Clovis News

Groupon sparks Valley's dash for online discounts

Online discounter Groupon is changing the way small businesses market themselves in the Valley, with hundreds of consumers snapping up deals each day and local competitors vying for a piece of the action.

But do they really boost business for companies struggling through the economic downturn?

Many business owners say yes. Several Fresno businesses have offered repeated deals with Groupon or its competitors. A nationwide survey of small businesses by a professor at Rice University in Houston found that 66% of businesses contacted said their Groupon experience was profitable.

But about one-third said the deals didn't benefit their bottom line. Some said the bargain seekers never turned into regular customers, or even came back once to pay full price. And the steep discounts can be particularly hard for restaurants and retailers that have fixed expenses. Service-based businesses and others that see little increase in costs with more customers generally have an easier time, the study found.

The professor who headed the survey compares the explosion in Groupon imitators to the dot-com boom -- and says the trend is headed for a bust.

But local Groupon competitors tout their own unique twists on the business model that they say set them apart from the crowd -- including giving businesses a greater share of the profits and promoting deals on the radio. And being local helps, too.

"There's plenty of room," said John Kelly, founder of Fresno-based DrawCrowds.com, which launched last week.

Kelly is joined by another Fresno-based deal website, Valley Daily Deals. The site is owned by Peak Broadcasting, which runs several radio stations here. Washington, D.C.-based Living Social entered the Fresno market in September.

Rapid growth

They all compete with the industry giant, Chicago-based Groupon. It first splashed onto the Fresno scene in March and now has nearly 90,000 subscribers who get daily e-mails with deals for everything from baseball tickets to leg waxing.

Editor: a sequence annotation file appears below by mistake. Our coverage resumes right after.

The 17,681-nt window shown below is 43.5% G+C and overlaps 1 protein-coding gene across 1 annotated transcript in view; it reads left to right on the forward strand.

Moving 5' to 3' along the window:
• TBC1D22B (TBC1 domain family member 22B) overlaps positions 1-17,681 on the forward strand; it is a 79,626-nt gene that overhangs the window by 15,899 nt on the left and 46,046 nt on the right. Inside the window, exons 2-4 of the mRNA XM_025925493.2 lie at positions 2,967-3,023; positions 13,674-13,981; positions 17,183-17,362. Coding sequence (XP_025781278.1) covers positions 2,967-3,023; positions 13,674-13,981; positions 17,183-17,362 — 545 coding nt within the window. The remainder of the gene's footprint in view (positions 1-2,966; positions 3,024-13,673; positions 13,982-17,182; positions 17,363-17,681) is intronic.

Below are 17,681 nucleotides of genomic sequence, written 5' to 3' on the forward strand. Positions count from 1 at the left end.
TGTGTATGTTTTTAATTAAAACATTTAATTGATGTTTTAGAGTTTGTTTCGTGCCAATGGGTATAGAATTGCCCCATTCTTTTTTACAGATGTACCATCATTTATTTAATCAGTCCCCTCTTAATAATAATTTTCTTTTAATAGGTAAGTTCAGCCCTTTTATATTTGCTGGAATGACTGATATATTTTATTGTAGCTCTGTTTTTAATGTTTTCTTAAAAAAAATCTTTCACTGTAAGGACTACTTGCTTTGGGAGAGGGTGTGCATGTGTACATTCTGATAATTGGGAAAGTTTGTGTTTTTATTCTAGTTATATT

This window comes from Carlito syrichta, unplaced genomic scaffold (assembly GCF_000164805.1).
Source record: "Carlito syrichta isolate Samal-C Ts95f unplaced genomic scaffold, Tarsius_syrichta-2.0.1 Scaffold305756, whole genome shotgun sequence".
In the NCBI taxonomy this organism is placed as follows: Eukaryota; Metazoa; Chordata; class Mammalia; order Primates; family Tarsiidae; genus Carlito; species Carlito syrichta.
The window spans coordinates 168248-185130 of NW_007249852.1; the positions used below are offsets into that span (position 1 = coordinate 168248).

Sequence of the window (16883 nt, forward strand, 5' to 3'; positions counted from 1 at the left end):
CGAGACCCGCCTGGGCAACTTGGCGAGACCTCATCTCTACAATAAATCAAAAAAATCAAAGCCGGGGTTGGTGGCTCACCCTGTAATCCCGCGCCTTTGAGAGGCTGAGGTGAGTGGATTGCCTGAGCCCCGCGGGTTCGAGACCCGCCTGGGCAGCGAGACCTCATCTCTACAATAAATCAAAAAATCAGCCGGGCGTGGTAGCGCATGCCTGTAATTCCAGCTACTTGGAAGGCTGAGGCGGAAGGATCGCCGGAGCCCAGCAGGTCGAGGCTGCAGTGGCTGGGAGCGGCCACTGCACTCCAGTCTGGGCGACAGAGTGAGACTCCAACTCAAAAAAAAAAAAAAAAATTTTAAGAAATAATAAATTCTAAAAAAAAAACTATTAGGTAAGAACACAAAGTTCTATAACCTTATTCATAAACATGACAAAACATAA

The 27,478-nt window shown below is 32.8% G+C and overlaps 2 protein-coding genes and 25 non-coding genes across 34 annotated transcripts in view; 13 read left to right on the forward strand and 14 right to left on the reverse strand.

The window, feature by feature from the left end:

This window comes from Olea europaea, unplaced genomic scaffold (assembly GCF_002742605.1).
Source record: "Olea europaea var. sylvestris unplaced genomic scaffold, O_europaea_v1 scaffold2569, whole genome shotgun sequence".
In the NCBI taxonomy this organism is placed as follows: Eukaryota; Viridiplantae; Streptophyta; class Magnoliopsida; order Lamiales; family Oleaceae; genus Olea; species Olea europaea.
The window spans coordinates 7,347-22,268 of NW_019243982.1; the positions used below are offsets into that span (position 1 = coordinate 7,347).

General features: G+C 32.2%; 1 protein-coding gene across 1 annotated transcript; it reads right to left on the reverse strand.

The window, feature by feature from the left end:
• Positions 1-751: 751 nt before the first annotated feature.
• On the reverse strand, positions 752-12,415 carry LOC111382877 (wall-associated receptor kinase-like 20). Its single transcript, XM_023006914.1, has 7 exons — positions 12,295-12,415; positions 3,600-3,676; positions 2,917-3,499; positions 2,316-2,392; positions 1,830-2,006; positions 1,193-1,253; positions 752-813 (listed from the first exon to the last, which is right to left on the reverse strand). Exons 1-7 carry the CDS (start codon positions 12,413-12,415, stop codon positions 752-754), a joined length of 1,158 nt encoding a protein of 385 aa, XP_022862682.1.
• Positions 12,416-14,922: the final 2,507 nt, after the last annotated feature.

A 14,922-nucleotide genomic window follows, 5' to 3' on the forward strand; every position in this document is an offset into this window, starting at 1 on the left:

Groupon has catapulted to success since it was founded in November 2008. Last month, the company turned up its nose at Google's offer to buy the business for $6 billion -- nearly twice the amount the Internet giant has ever paid for an acquisition.

Groupon offers consumers steep discounts if a certain number of people buy a deal online. The deals are heavily promoted through e-mail and sites such as Facebook. Groupon and the small business usually split the amount the customer pays. The promise is that in exchange for lower revenue on those sales, the business will bring in new customers who come back again and again -- and pay full price.

It worked for Yosemite Fitness at Willow and Nees avenues in Clovis.

The gym, the only one in Fresno with a rock-climbing wall, has done two Groupon offers, and last week began offering a two-day learn-to-climb package valued at $50 for $30 through DrawCrowds.com.

The gym's second Groupon was wildly popular, said general manager Sean Smith.

"We sold over 900. It was phenomenal," he said. "We're getting a good flow of traffic from that."

The seven-day rock climbing pass for $25 -- an 86% discount -- brought in four people who signed up for memberships in the first weekend alone, Smith said.

"The way I look at things like DrawCrowds and Groupon, they are advertising for your business," he said. "There are thousands of e-mails going out every day."

He said targeting people who are looking to spend money on a deal is more effective than blanketing a wider audience with ads they may not see.

Rotary Storyland & Playland holds the Fresno record for top-selling Groupons, with 4,362 sold in September. For $5 -- instead of the regular $13 -- customers got a wristband that gave them all-day access to the children's storybook-themed park and amusement park, including unlimited rides.

The parks don't have a way to track return visits, but that's OK, said president and chief executive Barry Falke.

"I look at it as a marketing expense," he said. "I'm selling our wristband for the exposure -- the day of and the potential to have several hundred people visit the park who normally wouldn't."